While the father does not have the physical effects of pregnancy, they too are dealing with all of the struggles that teen mothers are grappling with. Teen fathers are often labeled with the stigma of being a deadbeat no matter how the act. The relationship with the mother suddenly changes, as her biological focus becomes the new baby. This can leave many struggling fathers angry at the sudden change in lifestyle. As society focuses on the teen mom and baby, the father is often not included.

There are many struggles and effects pregnancy has on both the mother and the father. A baby can be a joy, but most teenage parents have so many struggles that it can be difficult to enjoy the joy children can bring.

So readers, are there any other issues and struggles that teenage parents face?

Image Credit: Joseph Vasquez

19 thoughts on “Teenage Pregnancy Effects On Mother And Father: A Closer Look”

  1. Sylvia Vancleave

    How does one console a teenage father. When he is not even considered. And wants to be in the pregnancy and most definitely the child’s life. He doesn’t want his child to grow up like he did.
    I understand her parents. They want what’s best for the child. And I as well. So he has been given an alternative. Give all his rights up. They raise the child as their own. And he never has to pay child support.
    He is in his first year of college and working full time. And has worked from the age of 16. Doesn’t he have any rights ? my heart is broken for him. He is a good young man. But from the beginning the father has never approved of him. His view is he’s not good enough for his daughter.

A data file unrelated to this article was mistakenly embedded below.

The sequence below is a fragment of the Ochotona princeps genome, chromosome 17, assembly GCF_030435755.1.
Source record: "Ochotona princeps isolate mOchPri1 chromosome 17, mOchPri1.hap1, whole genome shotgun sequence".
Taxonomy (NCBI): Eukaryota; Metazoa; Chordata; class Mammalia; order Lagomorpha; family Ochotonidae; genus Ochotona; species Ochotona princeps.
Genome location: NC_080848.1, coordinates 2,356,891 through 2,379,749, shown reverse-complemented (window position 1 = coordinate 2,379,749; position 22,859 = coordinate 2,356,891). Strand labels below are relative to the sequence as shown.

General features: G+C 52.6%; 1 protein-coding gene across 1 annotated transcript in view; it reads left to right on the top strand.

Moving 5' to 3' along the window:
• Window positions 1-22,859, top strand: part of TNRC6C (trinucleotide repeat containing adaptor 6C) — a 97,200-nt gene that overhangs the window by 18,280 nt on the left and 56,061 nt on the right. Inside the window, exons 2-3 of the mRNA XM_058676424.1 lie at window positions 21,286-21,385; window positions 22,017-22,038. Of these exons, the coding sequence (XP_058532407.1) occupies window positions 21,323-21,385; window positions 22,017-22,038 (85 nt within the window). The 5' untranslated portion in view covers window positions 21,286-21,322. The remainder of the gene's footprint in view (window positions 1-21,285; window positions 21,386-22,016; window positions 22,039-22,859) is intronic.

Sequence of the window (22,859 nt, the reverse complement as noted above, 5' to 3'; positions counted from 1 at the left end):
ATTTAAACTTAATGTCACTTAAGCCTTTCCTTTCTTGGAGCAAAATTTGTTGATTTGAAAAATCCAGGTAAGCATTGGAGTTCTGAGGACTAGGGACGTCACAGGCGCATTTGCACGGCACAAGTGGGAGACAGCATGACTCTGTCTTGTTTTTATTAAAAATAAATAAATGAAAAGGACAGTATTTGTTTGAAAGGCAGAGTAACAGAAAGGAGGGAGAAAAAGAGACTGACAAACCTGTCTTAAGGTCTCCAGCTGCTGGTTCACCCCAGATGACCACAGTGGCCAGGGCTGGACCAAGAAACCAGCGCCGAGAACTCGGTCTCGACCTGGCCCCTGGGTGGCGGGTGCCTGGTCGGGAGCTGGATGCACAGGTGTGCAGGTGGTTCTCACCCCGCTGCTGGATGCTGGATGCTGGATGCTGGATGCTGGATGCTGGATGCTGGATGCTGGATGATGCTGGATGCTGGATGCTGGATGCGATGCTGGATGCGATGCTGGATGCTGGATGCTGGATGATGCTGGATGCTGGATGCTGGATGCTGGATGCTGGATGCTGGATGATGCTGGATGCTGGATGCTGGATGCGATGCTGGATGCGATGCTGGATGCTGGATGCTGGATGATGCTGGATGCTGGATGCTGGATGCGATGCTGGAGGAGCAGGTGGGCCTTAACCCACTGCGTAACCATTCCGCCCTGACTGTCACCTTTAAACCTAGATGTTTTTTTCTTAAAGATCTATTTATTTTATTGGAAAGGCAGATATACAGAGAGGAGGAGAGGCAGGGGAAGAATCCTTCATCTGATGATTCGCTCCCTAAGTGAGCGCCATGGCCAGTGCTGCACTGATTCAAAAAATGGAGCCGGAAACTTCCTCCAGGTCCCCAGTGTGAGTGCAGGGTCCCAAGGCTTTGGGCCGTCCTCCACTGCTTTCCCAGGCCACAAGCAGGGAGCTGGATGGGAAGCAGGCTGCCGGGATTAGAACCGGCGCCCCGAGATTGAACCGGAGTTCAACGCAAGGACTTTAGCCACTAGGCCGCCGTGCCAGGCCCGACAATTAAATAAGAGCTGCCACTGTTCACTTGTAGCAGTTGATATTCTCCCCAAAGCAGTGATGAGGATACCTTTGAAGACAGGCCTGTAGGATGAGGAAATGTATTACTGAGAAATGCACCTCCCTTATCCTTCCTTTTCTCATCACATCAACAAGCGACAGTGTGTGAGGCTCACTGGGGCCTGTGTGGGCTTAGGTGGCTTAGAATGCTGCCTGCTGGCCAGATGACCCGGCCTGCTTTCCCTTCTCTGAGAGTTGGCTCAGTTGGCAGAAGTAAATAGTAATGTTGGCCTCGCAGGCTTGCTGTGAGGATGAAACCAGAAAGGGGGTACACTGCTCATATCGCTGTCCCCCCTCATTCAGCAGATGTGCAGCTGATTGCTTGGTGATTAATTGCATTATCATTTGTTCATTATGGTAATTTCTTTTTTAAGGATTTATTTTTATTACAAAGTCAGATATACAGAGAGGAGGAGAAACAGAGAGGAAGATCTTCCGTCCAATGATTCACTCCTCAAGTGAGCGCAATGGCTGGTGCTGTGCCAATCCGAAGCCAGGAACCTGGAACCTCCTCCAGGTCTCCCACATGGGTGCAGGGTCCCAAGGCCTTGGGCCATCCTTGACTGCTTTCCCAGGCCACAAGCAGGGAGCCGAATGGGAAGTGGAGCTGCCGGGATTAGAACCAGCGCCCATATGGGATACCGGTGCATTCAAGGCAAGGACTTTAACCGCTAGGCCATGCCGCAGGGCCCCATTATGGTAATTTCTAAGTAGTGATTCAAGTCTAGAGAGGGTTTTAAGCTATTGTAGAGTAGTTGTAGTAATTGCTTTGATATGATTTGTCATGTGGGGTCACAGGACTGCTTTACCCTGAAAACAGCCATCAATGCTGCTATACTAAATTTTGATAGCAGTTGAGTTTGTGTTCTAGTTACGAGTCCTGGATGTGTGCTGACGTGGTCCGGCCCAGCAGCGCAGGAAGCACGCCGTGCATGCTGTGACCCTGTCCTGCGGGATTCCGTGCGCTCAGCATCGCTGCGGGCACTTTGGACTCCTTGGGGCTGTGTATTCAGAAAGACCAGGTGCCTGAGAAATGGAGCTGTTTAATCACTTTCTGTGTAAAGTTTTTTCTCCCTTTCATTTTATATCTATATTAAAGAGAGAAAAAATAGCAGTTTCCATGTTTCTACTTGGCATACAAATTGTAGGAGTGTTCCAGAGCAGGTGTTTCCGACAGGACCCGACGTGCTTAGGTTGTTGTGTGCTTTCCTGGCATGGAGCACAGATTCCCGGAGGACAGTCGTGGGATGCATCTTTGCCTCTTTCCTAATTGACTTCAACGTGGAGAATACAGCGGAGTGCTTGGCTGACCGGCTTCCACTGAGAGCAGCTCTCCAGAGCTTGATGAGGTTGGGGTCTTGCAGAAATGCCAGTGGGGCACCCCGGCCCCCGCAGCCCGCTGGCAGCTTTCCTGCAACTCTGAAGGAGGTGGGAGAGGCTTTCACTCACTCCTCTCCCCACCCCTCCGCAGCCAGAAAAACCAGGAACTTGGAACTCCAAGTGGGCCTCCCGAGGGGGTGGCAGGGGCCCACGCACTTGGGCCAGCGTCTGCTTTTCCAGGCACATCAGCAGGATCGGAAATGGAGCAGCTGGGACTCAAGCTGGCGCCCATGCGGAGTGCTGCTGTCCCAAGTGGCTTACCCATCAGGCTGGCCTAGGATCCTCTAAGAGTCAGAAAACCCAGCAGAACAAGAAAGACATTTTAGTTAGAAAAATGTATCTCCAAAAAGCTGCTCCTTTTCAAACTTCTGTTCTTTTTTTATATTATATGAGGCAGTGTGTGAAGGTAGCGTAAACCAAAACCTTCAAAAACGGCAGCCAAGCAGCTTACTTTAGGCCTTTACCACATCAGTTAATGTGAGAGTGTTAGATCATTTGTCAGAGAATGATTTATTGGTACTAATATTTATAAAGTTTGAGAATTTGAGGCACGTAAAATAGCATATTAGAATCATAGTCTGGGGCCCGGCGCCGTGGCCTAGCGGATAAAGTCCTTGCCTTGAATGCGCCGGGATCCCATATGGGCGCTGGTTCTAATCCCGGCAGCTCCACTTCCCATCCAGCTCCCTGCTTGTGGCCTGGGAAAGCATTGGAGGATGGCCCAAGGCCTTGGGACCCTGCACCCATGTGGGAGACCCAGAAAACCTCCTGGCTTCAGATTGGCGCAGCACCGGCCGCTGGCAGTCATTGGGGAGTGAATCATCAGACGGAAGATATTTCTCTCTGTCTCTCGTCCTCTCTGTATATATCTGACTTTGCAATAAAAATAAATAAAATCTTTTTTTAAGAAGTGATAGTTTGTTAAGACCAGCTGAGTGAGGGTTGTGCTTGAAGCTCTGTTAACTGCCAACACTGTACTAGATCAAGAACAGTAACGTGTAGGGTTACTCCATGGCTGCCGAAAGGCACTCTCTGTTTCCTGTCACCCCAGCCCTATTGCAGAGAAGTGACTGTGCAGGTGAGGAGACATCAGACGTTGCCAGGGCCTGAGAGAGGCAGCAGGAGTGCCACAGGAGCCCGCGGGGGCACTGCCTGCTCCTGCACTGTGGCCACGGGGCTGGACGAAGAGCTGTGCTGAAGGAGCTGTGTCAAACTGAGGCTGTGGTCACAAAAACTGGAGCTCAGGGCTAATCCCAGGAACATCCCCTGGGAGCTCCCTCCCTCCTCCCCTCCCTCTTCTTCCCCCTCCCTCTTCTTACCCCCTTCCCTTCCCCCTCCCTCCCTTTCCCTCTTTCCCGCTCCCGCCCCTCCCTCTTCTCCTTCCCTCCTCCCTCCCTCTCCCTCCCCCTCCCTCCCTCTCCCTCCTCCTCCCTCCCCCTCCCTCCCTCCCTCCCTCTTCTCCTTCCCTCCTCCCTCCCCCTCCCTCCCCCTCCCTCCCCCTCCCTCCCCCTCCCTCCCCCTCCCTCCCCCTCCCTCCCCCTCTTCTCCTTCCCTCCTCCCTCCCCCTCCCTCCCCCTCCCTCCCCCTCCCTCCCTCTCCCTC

2. I became pregnant with my eldest son when I was just 16. I have zero regrets as he truly was the best thing that ever happened to me though I was never interested in the trivial things most teenagers were interested in like partying or celebrity gossip. I raised him without any of my parents help, my decision, I finished high school alongside the rest of my class and I went on to attend university full time.

    The biggest struggle throughout the entire experience was having to experience the constant disapproval. Birth is something to be celebrated, yet whenever anyone would hear of my pregnancy or of my age I would get a continuous string of ‘I’m sorry’s’, ‘it must be so hard’, ‘you’re missing out on this or that or the other thing.’ All I wanted was for friends and family to share my happiness with me. THAT was isolating.

    I was later driven to work with teenage mothers in the healthcare field. Whilst there are some that fit the stereotypical model of the terrible misfortuned teenage who is unable to properly provide and care for her offspring, many of these teenage parents are model mothers who deserve to be respected just as much as their older counterparts.